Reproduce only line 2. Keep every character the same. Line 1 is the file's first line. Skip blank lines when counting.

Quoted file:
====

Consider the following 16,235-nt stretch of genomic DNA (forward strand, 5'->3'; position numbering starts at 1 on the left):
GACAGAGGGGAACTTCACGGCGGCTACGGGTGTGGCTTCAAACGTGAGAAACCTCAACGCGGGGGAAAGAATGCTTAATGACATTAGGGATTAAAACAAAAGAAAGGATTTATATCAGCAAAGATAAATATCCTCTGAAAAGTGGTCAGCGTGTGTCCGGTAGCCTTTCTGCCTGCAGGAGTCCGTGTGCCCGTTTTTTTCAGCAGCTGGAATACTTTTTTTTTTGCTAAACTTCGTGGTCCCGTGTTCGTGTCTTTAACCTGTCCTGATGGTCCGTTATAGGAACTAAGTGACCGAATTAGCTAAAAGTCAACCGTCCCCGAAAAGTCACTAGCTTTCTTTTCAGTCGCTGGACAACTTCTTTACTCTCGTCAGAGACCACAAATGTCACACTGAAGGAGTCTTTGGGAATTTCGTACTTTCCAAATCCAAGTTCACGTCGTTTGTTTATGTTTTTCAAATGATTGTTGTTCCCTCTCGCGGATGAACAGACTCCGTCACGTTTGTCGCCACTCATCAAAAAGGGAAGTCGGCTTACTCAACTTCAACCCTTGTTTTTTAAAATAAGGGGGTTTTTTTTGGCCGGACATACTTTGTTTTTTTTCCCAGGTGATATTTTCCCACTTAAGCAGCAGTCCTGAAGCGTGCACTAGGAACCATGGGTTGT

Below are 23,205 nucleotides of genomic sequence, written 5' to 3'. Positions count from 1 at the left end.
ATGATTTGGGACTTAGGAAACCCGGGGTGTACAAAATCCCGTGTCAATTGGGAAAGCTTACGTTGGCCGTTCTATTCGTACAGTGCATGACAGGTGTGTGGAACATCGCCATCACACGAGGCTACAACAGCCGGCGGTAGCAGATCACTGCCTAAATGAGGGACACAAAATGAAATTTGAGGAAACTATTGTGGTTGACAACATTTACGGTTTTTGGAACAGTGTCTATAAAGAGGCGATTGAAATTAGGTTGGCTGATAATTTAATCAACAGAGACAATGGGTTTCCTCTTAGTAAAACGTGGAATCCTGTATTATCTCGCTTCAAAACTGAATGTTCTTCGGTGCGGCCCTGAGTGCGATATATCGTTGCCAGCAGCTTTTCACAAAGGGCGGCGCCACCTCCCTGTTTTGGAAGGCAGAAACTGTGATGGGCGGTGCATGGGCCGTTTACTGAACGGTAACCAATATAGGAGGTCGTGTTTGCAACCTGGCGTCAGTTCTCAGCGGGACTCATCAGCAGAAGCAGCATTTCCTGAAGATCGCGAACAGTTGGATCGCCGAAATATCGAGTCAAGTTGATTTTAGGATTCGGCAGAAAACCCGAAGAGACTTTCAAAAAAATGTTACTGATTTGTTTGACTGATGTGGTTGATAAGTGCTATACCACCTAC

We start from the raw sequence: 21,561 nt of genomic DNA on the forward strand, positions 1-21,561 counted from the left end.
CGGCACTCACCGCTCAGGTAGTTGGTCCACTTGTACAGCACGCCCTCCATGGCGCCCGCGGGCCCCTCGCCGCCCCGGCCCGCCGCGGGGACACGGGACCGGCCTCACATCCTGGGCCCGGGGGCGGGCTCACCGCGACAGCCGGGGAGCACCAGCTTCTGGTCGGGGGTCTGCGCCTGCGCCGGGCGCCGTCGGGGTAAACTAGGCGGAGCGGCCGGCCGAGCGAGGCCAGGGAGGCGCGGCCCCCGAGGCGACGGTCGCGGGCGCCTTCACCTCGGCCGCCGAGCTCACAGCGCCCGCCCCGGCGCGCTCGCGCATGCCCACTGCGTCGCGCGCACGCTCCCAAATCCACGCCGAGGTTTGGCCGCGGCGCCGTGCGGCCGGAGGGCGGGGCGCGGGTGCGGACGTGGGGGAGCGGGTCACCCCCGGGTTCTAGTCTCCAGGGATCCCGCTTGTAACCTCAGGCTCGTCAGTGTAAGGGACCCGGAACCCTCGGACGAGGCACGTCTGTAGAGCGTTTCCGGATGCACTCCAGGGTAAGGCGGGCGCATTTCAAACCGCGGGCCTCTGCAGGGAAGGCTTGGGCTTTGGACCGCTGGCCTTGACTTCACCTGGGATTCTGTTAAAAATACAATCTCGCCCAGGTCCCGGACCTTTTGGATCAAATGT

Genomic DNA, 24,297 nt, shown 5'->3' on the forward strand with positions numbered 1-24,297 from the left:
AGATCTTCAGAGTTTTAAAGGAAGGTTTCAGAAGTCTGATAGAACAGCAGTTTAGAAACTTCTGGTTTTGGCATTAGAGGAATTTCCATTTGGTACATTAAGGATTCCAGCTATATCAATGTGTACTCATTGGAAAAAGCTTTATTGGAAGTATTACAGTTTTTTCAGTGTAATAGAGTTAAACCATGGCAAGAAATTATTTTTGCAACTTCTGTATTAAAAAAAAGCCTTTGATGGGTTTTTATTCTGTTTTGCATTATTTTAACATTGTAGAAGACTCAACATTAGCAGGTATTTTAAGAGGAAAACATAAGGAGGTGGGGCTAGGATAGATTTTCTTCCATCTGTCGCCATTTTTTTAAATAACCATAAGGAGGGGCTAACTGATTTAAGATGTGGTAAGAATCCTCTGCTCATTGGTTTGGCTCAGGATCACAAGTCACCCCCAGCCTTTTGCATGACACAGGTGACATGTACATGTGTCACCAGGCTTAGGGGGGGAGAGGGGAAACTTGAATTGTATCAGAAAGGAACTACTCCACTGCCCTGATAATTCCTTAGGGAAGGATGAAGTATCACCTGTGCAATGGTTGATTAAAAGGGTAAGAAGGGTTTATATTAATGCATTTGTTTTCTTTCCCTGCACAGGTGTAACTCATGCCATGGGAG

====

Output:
GACAGAGGGGAACTTCACGGCGGCTACGGGTGTGGCTTCAAACGTGAGAAACCTCAACGCGGGGGAAAGAATGCTTAATGACATTAGGGATTAAAACAAAAGAAAGGATTTATATCAGCAAAGATAAATATCCTCTGAAAAGTGGTCAGCGTGTGTCCGGTAGCCTTTCTGCCTGCAGGAGTCCGTGTGCCCGTTTTTTTCAGCAGCTGGAATACTTTTTTTTTTGCTAAACTTCGTGGTCCCGTGTTCGTGTCTTTAACCTGTCCTGATGGTCCGTTATAGGAACTAAGTGACCGAATTAGCTAAAAGTCAACCGTCCCCGAAAAGTCACTAGCTTTCTTTTCAGTCGCTGGACAACTTCTTTACTCTCGTCAGAGACCACAAATGTCACACTGAAGGAGTCTTTGGGAATTTCGTACTTTCCAAATCCAAGTTCACGTCGTTTGTTTATGTTTTTCAAATGATTGTTGTTCCCTCTCGCGGATGAACAGACTCCGTCACGTTTGTCGCCACTCATCAAAAAGGGAAGTCGGCTTACTCAACTTCAACCCTTGTTTTTTAAAATAAGGGGGTTTTTTTTGGCCGGACATACTTTGTTTTTTTTCCCAGGTGATATTTTCCCACTTAAGCAGCAGTCCTGAAGCGTGCACTAGGAACCATGGGTTGT